NEWS | 12th August 2019

How to - Riding on Sand

Life isn’t a beach when you’re riding on sand. So, when the time comes to take your Brixton off-road, there’s a whole host of things that you’re going to want to know
so that you and your motorcycle stand the best chance of tackling such a harsh and unforgiving type of terrain.

Though whilst sand can be a little tricky to get the hang of to begin with, once you’ve mastered this terrain, there’s no other quite like it.

Positioning

With the amount of immediate directional changes that you’re going to be making, the position that you take up on your Brixton is going to be key to hanging on. To keep your balance you’re going to want to adopt a neutral standing position. Gripping on with your legs, allowing you to shift your body weight towards the back of the motorcycle and
stopping your front wheel from sinking into the sand.

Thinking on your feet.

The unpredictability of sand means that you’re bound to stagger off of your line pretty often. Not only do you need to be thinking on your feet, but you need to be using them correctly.

With the reduced amount of traction that you get with sand, you’re going to need to do the majority of the steering with your feet, as turning the handle bars will more often than not cause your front wheel to sink into the sand. Instead try leaning left and right to direct your Brixton and keep on track.

Making contact with the ground is essential if you’re going to maintain your balance. So before hitting the sand, practice riding up to a raised object, placing your foot on it, and pushing off again in a continuous movement. And Remember that when you’re using your feet on the sand, you’ll need to use more rev than usual to move off.

Tyres

If you’re planning a long trip and your Brixton is going to be seeing a lot of action on sand, it’s a good idea to fit knobbly, open block tyres in preparation. The added grip that you’ll get from these is going to be essential to keep your Brixton moving in the right direction.

Speed

You’re going to need to pay close attention when gauging the speed to be riding at on sand. You really don’t want to be riding very fast on such unpredictable terrain. It’s less about using the throttle and more about using your brain to judge when to attack, and when to roll off – a skill that you’ll begin to master the more time you spend riding on the sand.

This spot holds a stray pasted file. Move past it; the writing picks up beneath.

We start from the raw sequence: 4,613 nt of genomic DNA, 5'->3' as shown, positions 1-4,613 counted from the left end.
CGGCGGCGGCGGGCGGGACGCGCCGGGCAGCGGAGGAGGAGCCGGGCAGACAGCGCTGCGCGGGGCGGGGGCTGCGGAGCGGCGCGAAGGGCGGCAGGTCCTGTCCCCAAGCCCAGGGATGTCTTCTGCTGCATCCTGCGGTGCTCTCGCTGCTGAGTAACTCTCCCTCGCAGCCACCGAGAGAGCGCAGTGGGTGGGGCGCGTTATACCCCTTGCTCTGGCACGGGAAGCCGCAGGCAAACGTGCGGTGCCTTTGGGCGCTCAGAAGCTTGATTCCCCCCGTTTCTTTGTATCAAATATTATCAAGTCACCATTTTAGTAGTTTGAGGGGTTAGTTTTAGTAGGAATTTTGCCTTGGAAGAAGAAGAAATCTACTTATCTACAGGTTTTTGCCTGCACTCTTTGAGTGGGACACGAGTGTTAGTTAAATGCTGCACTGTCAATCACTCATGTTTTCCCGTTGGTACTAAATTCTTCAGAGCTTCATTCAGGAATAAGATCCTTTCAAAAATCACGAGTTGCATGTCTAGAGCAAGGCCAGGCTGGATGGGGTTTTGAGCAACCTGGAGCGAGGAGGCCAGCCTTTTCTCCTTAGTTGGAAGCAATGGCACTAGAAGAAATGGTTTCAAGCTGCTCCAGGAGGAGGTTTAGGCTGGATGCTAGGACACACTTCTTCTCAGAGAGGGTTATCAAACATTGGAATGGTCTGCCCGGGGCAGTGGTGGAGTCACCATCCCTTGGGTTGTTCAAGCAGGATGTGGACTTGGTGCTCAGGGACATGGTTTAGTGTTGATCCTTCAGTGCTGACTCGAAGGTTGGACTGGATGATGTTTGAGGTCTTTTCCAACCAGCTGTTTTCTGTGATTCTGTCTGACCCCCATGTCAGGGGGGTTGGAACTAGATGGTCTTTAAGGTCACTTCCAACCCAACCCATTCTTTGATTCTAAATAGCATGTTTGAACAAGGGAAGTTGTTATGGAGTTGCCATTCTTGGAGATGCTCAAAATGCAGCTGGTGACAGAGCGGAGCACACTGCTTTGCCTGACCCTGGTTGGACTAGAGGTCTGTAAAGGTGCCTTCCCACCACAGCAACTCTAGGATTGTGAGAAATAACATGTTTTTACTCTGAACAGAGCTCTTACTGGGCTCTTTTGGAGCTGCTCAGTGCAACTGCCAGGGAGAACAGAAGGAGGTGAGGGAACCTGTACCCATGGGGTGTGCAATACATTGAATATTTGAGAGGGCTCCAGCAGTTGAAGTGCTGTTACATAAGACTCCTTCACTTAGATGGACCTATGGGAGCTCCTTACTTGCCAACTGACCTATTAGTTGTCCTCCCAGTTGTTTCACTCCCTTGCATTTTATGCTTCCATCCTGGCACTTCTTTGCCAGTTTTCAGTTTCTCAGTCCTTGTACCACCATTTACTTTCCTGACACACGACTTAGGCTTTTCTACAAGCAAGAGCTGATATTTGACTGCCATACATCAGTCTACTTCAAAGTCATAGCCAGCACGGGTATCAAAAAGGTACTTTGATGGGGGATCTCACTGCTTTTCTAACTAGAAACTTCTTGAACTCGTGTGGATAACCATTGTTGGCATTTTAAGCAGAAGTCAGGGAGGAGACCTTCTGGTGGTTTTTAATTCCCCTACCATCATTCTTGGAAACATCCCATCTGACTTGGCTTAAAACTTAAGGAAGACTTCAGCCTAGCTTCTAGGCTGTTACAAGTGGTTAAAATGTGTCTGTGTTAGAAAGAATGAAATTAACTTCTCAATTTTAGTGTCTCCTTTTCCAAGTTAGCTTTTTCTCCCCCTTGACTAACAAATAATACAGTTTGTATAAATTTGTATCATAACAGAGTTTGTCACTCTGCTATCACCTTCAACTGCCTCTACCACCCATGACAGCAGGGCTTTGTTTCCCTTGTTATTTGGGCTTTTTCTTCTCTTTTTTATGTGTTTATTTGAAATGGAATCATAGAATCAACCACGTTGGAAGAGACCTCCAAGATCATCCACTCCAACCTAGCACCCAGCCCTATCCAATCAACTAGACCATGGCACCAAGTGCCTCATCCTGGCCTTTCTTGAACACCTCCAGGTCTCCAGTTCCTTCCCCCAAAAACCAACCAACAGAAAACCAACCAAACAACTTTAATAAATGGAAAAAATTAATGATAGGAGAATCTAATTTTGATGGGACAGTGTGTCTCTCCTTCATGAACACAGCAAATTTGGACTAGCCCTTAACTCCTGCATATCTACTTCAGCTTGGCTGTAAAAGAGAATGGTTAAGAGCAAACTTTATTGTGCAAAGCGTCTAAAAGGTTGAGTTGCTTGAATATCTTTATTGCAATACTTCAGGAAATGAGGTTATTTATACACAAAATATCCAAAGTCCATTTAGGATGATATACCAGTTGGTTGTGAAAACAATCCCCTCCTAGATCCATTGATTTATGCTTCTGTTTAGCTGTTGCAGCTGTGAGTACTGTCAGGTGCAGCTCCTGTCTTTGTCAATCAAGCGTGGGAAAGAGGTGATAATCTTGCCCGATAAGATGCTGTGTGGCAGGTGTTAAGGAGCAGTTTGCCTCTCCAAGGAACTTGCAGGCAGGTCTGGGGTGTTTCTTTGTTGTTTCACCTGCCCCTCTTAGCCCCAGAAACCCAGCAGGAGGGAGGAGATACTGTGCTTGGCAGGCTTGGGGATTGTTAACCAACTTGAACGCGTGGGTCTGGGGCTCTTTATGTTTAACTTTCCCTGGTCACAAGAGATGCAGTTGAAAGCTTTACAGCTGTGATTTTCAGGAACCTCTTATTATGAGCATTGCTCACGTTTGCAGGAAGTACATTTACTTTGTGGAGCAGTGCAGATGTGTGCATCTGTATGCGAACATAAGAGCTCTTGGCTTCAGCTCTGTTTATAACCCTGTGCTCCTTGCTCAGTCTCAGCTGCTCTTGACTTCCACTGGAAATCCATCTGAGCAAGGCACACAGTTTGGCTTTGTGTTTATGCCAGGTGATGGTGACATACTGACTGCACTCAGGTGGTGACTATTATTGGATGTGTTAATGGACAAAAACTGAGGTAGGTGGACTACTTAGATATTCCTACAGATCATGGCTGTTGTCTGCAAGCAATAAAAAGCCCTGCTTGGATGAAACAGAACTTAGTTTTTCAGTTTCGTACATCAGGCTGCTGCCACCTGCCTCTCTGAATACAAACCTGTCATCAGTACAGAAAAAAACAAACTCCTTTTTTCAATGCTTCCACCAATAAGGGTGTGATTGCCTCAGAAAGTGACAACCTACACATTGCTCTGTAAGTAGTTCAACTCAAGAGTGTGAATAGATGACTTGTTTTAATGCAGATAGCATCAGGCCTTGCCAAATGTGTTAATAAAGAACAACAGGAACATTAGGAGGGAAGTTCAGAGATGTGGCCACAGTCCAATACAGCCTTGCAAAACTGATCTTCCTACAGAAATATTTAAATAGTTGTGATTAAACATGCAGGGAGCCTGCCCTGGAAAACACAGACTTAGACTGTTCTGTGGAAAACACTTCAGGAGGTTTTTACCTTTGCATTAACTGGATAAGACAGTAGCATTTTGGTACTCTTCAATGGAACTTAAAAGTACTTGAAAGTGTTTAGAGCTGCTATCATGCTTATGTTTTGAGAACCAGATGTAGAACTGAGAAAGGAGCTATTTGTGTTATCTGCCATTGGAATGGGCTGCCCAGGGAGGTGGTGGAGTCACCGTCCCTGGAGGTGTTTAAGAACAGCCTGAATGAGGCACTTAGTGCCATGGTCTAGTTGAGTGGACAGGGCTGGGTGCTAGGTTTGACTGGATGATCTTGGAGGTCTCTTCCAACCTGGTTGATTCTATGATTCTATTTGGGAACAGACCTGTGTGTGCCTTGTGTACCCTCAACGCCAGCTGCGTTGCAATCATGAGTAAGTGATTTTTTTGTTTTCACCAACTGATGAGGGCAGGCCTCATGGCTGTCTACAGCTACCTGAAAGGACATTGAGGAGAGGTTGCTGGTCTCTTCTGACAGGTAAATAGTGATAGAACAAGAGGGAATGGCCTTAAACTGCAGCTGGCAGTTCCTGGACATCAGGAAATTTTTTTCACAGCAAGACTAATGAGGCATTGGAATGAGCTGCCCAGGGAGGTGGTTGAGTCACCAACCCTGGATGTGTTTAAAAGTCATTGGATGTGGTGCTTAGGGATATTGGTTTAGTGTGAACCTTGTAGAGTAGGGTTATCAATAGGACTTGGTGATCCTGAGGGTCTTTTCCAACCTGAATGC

Keeping your speed under control ultimately allows you to dictate the line that you’re riding and judge the formation of the sand in front of you – giving you enough time to adjust your positioning.

Tearing down a beach, you’re presented with some of the most incredible scenery Mother Nature has to offer.

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Getting unstuck

If you’re riding on sand, you’re bound to end up getting your Brixton stuck somewhere along the line. When you see your tyres starting to dig down, STOP. Because the quicker you stop, the quicker you’ll be able to get out of the hole you’ve just dug yourself in. A good trick is to hop off the bike, lie it on its side, and let the hole you’ve just dug fill itself in. Now pick the bike up and jump back on. You’re going to summon a bit of strength here to pull away.

Get yourself into first or second and plant your feet firmly on the ground. When you’re ready to go, kick off and push hard on your handlebars. And move with the bike until you’ve climbed out of there.

The Clutch

On this terrain, the clutch shouldn’t be anything other than a means to switching on and off. Slipping the clutch will only lead to your back wheel spinning uncontrollably. Backing off of the throttle will lessen the spinning and allow you to gain traction instead.

Cleaning

Unfortunately sand gets everywhere, and so a thorough clean after riding it is a must. The abrasiveness of the sand can be tough on the exposed parts of your Brixton, especially your chain, sprockets and brake pads – We’d recommend using chain lube that’s dry when you’re riding sand, this will stop sand sticking to it and causing wear. Once you’ve finished riding, you should wash your bike straight away, you don’t want to be leaving it overnight for rust to begin setting in. Ideally you should get some WD40 applied to anything likely to rust after you’ve finished washing it.

Sand can be one of the trickiest terrains to master. Of Course it’s going to take some real practice and respect before you’ve truly got the hang of it. But don’t worry if you’re not getting it straight away, even the most competent of riders find sand a challenge. Because all of that practice is totally worth it for the experience that comes with riding on sand.

Tearing down a beach and over sand dunes with the sun sinking into the horizon, you’re presented with some of the most incredible scenery Mother Nature has to offer. And with this skill in your arsenal, you’re truly ready for any off-road adventure that there is out there.